Cactus leaf, known also as nopal, prickly pear cactus or its scientific name, Opuntia, has been a food staple in Latin America for centuries. It is a common vegetable served in eggs, salads, chili and stir-fry dishes. Although the thought of eating cactus leaf may make you shiver, you may reconsider once you look at all of its health benefits.
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Lowers Blood Sugar
High blood sugar can lead to diabetes, heart disease and stroke, according to the National Institutes of Health. Cactus leaf has a positive effect on blood sugar levels in healthy adults as well as those suffering from diabetes and obesity. Researchers at the University of Vienna tested nopal cactus leaf on 24 non-obese subjects who were suffering from high cholesterol or triglycerides. The results of the eight-week study, published in the October 31, 2002, issue of "Wiener Klinische Wochenschrift," not only showed a reduction in cholesterol and triglyceride levels, but an 11 percent reduction in blood sugar levels. Cactus leaf's hypocholesterolemic and hypoglycemic effects are partially attributed to its high fiber and pectin content.
As seen in the University of Vienna study, cactus leaf lowers cholesterol. In another study from France, researchers tested the effects of dehydrated cactus leaf on 68 women with metabolic syndrome. After four weeks, LDL, or bad, cholesterol and triglyceride levels were lowered and HDL, or good, cholesterol levels were raised. Published in the September-October issue of "Advances in Therapy," researchers state that cactus leaf should be considered as a functional food because it decreases cholesterol levels and reduces the risk of cardiovascular problems.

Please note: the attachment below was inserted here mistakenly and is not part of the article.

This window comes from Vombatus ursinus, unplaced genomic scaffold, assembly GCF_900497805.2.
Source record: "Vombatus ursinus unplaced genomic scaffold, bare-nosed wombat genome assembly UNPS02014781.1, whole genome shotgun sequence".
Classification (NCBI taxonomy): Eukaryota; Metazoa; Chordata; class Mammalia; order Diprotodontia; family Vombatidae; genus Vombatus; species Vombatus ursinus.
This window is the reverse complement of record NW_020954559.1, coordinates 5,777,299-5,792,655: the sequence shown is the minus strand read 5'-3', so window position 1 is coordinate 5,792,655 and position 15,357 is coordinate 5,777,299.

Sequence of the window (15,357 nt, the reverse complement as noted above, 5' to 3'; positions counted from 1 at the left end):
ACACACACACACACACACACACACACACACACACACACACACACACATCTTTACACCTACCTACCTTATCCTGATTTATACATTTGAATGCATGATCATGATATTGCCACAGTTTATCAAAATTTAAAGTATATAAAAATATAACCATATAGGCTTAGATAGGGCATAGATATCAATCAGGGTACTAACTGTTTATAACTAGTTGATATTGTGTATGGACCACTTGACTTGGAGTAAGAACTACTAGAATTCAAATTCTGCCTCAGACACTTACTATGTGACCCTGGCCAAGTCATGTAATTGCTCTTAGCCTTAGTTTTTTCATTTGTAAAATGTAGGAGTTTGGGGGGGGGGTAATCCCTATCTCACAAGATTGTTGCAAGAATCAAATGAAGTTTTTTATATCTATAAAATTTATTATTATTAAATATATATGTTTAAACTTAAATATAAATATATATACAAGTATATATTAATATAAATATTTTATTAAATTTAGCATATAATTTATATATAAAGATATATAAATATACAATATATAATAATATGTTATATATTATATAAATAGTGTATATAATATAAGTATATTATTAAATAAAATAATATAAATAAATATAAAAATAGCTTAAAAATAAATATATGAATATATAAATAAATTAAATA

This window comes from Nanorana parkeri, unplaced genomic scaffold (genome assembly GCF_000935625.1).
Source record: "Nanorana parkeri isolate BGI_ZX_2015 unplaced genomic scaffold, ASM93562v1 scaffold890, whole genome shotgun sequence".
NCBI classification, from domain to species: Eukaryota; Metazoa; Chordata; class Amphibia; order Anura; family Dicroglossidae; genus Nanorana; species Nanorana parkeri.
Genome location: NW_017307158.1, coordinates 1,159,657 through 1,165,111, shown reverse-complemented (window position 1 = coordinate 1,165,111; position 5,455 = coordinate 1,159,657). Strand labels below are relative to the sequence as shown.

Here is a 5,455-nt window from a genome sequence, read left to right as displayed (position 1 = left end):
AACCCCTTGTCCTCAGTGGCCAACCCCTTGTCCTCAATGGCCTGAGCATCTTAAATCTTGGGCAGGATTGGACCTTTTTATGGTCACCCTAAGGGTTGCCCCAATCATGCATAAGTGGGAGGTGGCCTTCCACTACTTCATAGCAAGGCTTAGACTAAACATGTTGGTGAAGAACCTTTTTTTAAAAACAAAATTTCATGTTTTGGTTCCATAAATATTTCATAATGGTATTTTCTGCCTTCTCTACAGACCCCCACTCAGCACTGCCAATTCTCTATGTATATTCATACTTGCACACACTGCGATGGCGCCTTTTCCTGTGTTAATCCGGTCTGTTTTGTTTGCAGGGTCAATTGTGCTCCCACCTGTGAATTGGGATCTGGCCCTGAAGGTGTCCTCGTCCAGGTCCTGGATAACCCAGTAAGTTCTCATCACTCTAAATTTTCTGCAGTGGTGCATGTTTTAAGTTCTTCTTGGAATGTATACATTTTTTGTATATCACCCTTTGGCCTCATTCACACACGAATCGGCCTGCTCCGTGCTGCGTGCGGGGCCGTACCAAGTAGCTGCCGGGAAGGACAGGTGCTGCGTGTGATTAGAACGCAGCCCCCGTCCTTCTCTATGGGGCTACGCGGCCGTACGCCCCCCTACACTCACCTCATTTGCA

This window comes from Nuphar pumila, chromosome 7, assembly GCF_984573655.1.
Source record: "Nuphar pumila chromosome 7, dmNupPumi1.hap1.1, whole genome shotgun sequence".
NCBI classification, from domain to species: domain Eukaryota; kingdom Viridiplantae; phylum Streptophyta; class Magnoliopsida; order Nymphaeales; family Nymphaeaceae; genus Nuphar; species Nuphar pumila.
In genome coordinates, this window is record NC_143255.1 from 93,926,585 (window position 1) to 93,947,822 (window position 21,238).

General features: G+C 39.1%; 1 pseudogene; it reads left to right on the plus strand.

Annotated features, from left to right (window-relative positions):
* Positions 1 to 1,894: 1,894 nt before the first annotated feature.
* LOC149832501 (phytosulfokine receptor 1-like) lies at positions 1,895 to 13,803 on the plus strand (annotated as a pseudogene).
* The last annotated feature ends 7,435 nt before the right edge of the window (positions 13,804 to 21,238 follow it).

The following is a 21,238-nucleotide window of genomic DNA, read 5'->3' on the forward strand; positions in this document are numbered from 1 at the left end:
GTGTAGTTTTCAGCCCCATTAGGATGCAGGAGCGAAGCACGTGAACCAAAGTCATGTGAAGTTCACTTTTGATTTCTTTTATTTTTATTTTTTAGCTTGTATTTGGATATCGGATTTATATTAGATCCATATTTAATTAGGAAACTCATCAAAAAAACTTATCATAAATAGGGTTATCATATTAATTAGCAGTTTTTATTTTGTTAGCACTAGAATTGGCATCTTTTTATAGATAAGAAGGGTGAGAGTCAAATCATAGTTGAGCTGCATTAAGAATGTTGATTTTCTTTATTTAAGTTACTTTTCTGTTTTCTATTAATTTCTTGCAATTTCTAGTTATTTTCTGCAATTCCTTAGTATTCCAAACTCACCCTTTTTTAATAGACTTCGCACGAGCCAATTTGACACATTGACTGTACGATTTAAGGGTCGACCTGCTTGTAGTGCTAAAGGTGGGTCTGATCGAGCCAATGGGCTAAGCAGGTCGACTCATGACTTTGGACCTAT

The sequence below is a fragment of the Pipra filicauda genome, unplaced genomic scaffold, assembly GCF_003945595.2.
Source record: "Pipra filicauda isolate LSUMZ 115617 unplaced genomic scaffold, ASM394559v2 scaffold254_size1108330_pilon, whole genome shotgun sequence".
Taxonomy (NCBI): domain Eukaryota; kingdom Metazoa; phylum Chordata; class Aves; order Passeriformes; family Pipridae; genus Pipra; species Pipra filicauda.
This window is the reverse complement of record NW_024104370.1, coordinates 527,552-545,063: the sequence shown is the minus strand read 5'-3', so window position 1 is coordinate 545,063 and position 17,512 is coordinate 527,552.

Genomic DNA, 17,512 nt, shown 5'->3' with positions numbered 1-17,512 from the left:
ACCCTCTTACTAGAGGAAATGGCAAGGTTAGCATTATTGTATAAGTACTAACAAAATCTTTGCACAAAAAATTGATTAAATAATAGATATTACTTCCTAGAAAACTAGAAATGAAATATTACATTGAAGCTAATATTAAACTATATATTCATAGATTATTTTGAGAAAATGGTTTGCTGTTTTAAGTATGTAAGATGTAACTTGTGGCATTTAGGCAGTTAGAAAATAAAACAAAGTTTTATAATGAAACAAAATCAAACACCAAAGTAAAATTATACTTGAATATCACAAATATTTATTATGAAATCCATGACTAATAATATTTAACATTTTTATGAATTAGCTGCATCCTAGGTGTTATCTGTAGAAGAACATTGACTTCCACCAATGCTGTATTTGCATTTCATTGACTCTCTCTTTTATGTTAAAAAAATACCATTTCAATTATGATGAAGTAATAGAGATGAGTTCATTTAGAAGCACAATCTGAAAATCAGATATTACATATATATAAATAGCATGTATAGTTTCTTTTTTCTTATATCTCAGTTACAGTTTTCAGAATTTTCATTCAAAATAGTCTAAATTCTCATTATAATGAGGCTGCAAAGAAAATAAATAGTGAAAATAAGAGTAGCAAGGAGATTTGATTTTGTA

Fights Cancer Cells
Cactus leaf contains phenolics and flavonoids -- plant compounds that are responsible for its antioxidant properties. The National Cancer Institute explains that antioxidants protect healthy cells from damage caused by free radicals, which are byproducts of oxidation. Free radical damage can lead to illnesses such as cardiovascular disease and cancer. The June 2009 issue of "Plant Foods for Human Nutrition" reports that when tested against colon, liver, breast and prostate cancer, cactus pear's phytochemical compounds inhibited the growth of cells in all four cancers without affecting the healthy cells of the body.
In addition to medical benefits, cactus leaf offers nutritional benefits. Low in calories, with only 14 per 1 cup serving, it makes a good addition to any diet. The predominant vitamins in cactus leaf are the antioxidant vitamins A and C and trace amounts of folate and vitamin K. Minerals include calcium, magnesium, sodium, potassium and phosphorous. Though adding cactus leaf to your diet is beneficial, you may need to look for it at a specialty grocery or health food store unless you live in an area where it grows naturally.